• answer within 24 hours of receiving the email, at the very least in order to acknowledge receipt and tell you when I’ll get around to actually answering any questions inside.

Synchronous etiquette

I will do my very best to never call you out of the blue. At the very least, you will get an asynchronous message asking if you have a specified amount of time to talk about topic X. That ensures two things:

  • you actually have the time and do not have to sacrifice context switching effort at the wrong moment
  • you have a topic at hand to ease any potential anxiety and to judge whether the time you have and the time needed for the topic match.

There are of course exceptions and emergency situations where we simply have to talk to each other right now, but those should be the exceptions.

Also, this does obviously not apply to watercooler talk in the company kitchen :).


Meetings where a group of people discuss a problem or topic should always be scheduled at least 24 hours in advance. They have an agenda that states the purpose and shape of expected outcome. („we need to decide on a roadmap. After this meeting, we should have one“)

My instinct is always to keep the number of participants as low as possible. This is to keep the meetings productive, and to not waste anyones time. Please do not feel slighted for not being included. If you feel I erred, let me know why you want to join. If in any way possible, I will add you regardless of the reason you give me. The reason is just there to ensure you’re properly included and have a voice. At the end, everyone in the meeting should have had an equal amount of time to speak.

Meetings facilitated by me won’t overrun their booked timeslots and will usually have time for a biobreak after at most 45 minutes.


I love tools and will always be curious to try out new ones. That can became a source of procrastination, but overall, the gains outweigh the costs so far.

Mainly, I stick to text-based things. Markdown editors, email, chats. Tools that help me manage notifications and set filters are always the first things I check out and set up. Things that automate tasks are high on my list too.

I love talking about my findings and help you set things on your end, if my time allows.

Darmokra and memes

I’m a huge nerd. My hobbies include 3D printing, pen and paper roleplaying games (reading, playing & writing them), shooting foam darts at people who pretend they’re zombies, and other stuff.

That also means that I will very often insert memes and pop culture references into conversations. You can rely on me adjusting the amount to the audience (it might even reach 0), but the preferred mode is OVER 9000!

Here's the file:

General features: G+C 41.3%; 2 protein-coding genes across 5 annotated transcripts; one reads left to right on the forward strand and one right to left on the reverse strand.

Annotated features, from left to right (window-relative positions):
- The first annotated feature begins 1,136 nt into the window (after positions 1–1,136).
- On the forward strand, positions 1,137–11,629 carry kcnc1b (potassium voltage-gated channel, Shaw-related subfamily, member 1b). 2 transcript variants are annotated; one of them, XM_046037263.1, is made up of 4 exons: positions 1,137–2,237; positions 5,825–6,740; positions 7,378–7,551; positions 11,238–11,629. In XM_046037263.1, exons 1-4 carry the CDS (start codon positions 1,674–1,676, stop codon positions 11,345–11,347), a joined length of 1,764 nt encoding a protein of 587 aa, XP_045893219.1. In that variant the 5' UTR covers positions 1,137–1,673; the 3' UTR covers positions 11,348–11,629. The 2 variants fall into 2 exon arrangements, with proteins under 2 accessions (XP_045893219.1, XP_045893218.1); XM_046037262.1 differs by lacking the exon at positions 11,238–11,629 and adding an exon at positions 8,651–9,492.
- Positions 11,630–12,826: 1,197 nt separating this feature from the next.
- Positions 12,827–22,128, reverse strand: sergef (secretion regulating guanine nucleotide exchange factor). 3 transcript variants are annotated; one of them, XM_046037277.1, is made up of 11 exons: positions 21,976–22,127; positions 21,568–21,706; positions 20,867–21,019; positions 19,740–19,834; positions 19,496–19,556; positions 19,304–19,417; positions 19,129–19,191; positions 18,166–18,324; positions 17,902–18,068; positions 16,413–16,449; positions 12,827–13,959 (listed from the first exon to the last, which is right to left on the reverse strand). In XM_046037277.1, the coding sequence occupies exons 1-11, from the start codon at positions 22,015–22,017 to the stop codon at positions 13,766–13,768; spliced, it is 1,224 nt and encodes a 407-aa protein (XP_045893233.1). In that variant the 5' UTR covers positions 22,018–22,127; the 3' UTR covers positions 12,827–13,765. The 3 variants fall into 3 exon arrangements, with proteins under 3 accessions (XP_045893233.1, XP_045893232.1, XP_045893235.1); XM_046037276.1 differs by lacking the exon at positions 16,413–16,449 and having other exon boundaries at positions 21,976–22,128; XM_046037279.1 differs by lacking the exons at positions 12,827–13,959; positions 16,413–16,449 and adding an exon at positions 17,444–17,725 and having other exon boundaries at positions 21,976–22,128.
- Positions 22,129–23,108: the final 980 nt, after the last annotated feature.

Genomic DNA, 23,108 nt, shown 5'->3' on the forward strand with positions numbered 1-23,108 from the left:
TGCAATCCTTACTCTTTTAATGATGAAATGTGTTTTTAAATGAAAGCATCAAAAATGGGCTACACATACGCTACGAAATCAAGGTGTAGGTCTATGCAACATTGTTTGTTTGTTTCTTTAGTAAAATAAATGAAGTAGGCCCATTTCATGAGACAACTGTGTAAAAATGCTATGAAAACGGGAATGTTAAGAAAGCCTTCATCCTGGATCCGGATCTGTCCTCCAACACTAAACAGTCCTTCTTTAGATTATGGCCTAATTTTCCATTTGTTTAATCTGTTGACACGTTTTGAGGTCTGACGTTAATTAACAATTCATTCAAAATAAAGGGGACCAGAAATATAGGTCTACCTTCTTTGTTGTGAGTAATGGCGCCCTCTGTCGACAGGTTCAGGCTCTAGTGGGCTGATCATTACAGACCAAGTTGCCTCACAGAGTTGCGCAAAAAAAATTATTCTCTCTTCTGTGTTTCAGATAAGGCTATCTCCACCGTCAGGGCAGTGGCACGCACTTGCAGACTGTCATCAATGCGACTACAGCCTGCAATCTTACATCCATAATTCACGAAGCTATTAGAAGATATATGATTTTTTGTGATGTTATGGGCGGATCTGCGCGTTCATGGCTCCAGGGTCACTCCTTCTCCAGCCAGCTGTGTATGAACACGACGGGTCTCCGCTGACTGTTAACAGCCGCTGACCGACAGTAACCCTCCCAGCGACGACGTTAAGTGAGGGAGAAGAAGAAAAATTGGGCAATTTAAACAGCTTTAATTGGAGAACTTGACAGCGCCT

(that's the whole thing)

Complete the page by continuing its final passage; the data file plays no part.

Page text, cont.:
Doge with pixellated sunglasses. Caption reads "DEAL WITH IT"

reduce anxiety and nerdsniping

A part of my job is asking people things along the lines of „can you look up if XYZ is feasible“ or „what would you need to do XYZ“ or „can you make me a proposal about this?“.

And there are always two things I give them along with the task:

  • how much time I expect them to spend on it at most
  • the level of detail I want for the answer

This is not to set pressure on them, but to take it away: With this information, they will have a better understanding on when the task is done, how much effort they can put into it. Asking things this way is a part of the SMART set of goal criteria. In case this term is new to you, here’s the breakdown of this acronym:

  • Specific
  • Measurable
  • Achievable
  • Relevant
  • Time-bound

SMART is a mindset that helps specify goals and tasks in a way that ensures they have a decent chance of being met with success. And it allows the persons you give this task or goal to measure themselves against that yardstick, so they don’t start second guessing themselves. This lowers anxiety, is compatible with Auftragstaktik-style of management (which I highly recommend) and also ensures that your engineers aren’t nerdsniped.

That last thing is a real danger if your engineers are any of the following: Competent, inquisitive, enthusiastic, intelligent, willing-to-learn, new to the field, experienced…

This approach is especially important if you work remotely: You want to trust your team to work without close supervision (which is a bad idea anyway if you have any kind of knowledge workers). And if you’re working remotely, you’re missing a lot of small cues that you could pick up in an office: Are they nervous? Are they burying themselves in research, as evident by the books and open browser tabs? Is that topic you’ve given out as a backburner research task eating up all their mental cycles, because it is all they talk about when fetching coffee?

The micromanaging approach would be to check in with them often, ask about progress, and so on. Which not only increases anxiety, but also keeps them distracted from the actual work. (And probably pisses them off too — I’ve threatened to quit over micromanaging more than once, with the full intent of following through if it didn’t stop. Thankfully, I had enough standing for that to be effective.)

Instead you need to preempt the nerdsniping and anxiety and communicate clearly what is expected, what is out of bounds, and the time you expect them to spend on the task — as opposed to the deadline where you need the result.

So when I ask someone to research a topic, I say things like this:

I need this in a week, but you really shouldn’t spend more than 4 hours on it, spending more effort on this would not be helpful. If you cannot provide a thorough answer after that time, that is an answer in itself for me!

If you add this task as part of the normal duties, and not on top of them, you take out most, if not all anxiety, you make the result a reliable measure, ensure that the other tasks won’t take a hit, and give the engineer an understanding of what they are looking into.